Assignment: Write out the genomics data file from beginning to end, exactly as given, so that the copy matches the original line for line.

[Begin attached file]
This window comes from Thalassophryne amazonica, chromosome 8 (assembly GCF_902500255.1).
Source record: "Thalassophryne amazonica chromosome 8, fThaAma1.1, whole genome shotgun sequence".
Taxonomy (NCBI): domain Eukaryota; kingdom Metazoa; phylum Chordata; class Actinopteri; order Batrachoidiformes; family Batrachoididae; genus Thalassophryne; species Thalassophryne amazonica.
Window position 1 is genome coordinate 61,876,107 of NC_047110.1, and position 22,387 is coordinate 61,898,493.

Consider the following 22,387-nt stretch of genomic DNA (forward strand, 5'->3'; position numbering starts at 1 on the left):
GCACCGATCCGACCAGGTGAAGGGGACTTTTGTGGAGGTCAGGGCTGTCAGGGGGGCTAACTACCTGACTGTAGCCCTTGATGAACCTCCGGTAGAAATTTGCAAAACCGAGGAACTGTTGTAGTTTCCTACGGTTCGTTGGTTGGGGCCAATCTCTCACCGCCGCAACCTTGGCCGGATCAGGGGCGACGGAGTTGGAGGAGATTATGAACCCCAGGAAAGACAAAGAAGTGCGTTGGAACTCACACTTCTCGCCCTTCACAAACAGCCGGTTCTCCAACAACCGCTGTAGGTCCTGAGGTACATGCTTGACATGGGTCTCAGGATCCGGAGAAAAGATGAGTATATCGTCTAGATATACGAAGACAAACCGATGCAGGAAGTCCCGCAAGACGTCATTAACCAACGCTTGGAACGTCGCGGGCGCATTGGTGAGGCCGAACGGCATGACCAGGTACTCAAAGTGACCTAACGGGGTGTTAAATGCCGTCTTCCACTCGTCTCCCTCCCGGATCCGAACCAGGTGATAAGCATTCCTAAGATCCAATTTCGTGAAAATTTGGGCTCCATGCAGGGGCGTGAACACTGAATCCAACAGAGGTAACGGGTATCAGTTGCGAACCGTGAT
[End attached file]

This window comes from Thalassophryne amazonica, chromosome 8 (assembly GCF_902500255.1).
Source record: "Thalassophryne amazonica chromosome 8, fThaAma1.1, whole genome shotgun sequence".
Taxonomy (NCBI): domain Eukaryota; kingdom Metazoa; phylum Chordata; class Actinopteri; order Batrachoidiformes; family Batrachoididae; genus Thalassophryne; species Thalassophryne amazonica.
Window position 1 is genome coordinate 61,876,107 of NC_047110.1, and position 22,387 is coordinate 61,898,493.

Consider the following 22,387-nt stretch of genomic DNA (forward strand, 5'->3'; position numbering starts at 1 on the left):
GCACCGATCCGACCAGGTGAAGGGGACTTTTGTGGAGGTCAGGGCTGTCAGGGGGGCTAACTACCTGACTGTAGCCCTTGATGAACCTCCGGTAGAAATTTGCAAAACCGAGGAACTGTTGTAGTTTCCTACGGTTCGTTGGTTGGGGCCAATCTCTCACCGCCGCAACCTTGGCCGGATCAGGGGCGACGGAGTTGGAGGAGATTATGAACCCCAGGAAAGACAAAGAAGTGCGTTGGAACTCACACTTCTCGCCCTTCACAAACAGCCGGTTCTCCAACAACCGCTGTAGGTCCTGAGGTACATGCTTGACATGGGTCTCAGGATCCGGAGAAAAGATGAGTATATCGTCTAGATATACGAAGACAAACCGATGCAGGAAGTCCCGCAAGACGTCATTAACCAACGCTTGGAACGTCGCGGGCGCATTGGTGAGGCCGAACGGCATGACCAGGTACTCAAAGTGACCTAACGGGGTGTTAAATGCCGTCTTCCACTCGTCTCCCTCCCGGATCCGAACCAGGTGATAAGCATTCCTAAGATCCAATTTCGTGAAAATTTGGGCTCCATGCAGGGGCGTGAACACTGAATCCAACAGAGGTAACGGGTATCAGTTGCGAACCGTGAT